On the art of identifying effective and specific siRNAs

Howard Hughes Medical Institute, Laboratory of RNA Molecular Biology, The Rockefeller University, 1230 York Avenue, Box 186, New York, New York 10021, USA.
Nature Methods (Impact Factor: 32.07). 10/2006; 3(9):670-6. DOI: 10.1038/nmeth911
Source: PubMed


Small interfering RNAs (siRNAs) have been widely exploited for sequence-specific gene knockdown, predominantly to investigate gene function in cultured vertebrate cells, and also hold promise as therapeutic agents. Because not all siRNAs that are cognate to a given target mRNA are equally effective, computational tools have been developed based on experimental data to increase the likelihood of selecting effective siRNAs. Furthermore, because target-complementary siRNAs can also target other mRNAs containing sequence segments that are partially complementary to the siRNA, most computational tools include ways to reduce potential off-target effects in the siRNA selection process. Though these methods facilitate selection of functional siRNAs, they do not yet alleviate the need for experimental validation. This perspective provides a practical guide based on current wisdom for selecting siRNAs.

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Available from: Yi Pei, Jan 06, 2015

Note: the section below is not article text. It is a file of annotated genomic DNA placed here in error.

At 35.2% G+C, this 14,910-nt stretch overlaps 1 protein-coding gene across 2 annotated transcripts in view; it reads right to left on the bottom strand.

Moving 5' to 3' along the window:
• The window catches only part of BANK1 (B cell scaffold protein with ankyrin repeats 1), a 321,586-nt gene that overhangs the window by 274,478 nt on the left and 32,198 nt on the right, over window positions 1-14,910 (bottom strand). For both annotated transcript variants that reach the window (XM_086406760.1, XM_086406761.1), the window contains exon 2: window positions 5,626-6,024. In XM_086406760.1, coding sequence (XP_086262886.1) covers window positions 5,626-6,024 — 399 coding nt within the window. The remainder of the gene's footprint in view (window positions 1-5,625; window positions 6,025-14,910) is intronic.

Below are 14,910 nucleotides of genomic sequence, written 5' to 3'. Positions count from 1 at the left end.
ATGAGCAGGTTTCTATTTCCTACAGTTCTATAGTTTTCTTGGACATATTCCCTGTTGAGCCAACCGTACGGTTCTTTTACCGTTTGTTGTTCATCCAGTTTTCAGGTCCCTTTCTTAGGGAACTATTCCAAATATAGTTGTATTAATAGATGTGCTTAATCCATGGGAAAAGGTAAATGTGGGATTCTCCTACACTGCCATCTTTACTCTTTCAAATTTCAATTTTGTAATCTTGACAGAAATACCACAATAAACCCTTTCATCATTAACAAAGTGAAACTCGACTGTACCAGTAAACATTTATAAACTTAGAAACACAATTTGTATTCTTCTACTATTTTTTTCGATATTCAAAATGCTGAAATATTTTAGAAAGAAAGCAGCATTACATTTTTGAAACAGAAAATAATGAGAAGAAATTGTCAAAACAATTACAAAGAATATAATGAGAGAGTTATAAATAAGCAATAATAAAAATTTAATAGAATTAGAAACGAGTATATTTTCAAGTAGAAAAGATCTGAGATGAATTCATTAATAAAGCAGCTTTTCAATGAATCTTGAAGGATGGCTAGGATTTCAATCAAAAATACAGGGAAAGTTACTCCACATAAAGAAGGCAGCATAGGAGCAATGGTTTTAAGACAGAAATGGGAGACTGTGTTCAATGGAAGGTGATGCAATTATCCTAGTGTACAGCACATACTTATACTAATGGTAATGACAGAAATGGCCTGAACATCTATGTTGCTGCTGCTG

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    • "The results of these studies have shown that a high GC content may be a negative determinant of the functionality of a siRNA as it may inhibit the dissociation of the duplex impairing RISC loading. On the other hand, low GC content is associated with a decrease in potency, presumably due to decreased target affinity and specificity (Pei and Tuschl, 2006). Recent studies have shown that siRNA sequences with a GC content in the range of 25-55 % have an increased potency (Liu et al., 2012). "
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    • "This is just like finding a needle in husk . In silico approach by bioinformatics software and algorithms are available to predict effective siRNA based on common features with limitations over in vitro approach ( Pei & Tuschl , 2006 ; Reynolds et al . , 2004 ) . "
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    • "The success of RNAi experiments critically depends on the expression levels of shRNAs or siRNAs, respectively. Too low expression levels may result in difficult-to-interpret hypomorphic phenotypes, while too high levels can interfere with the processing of endogenous small non coding RNAs, such as miRNAs [31], and increase the chance of off-target effects. Off-target effects are caused by sufficient similarities between the siRNA sequences (of both the sense and antisense strand) and cellular mRNAs other than the target molecule [31], [32]. "
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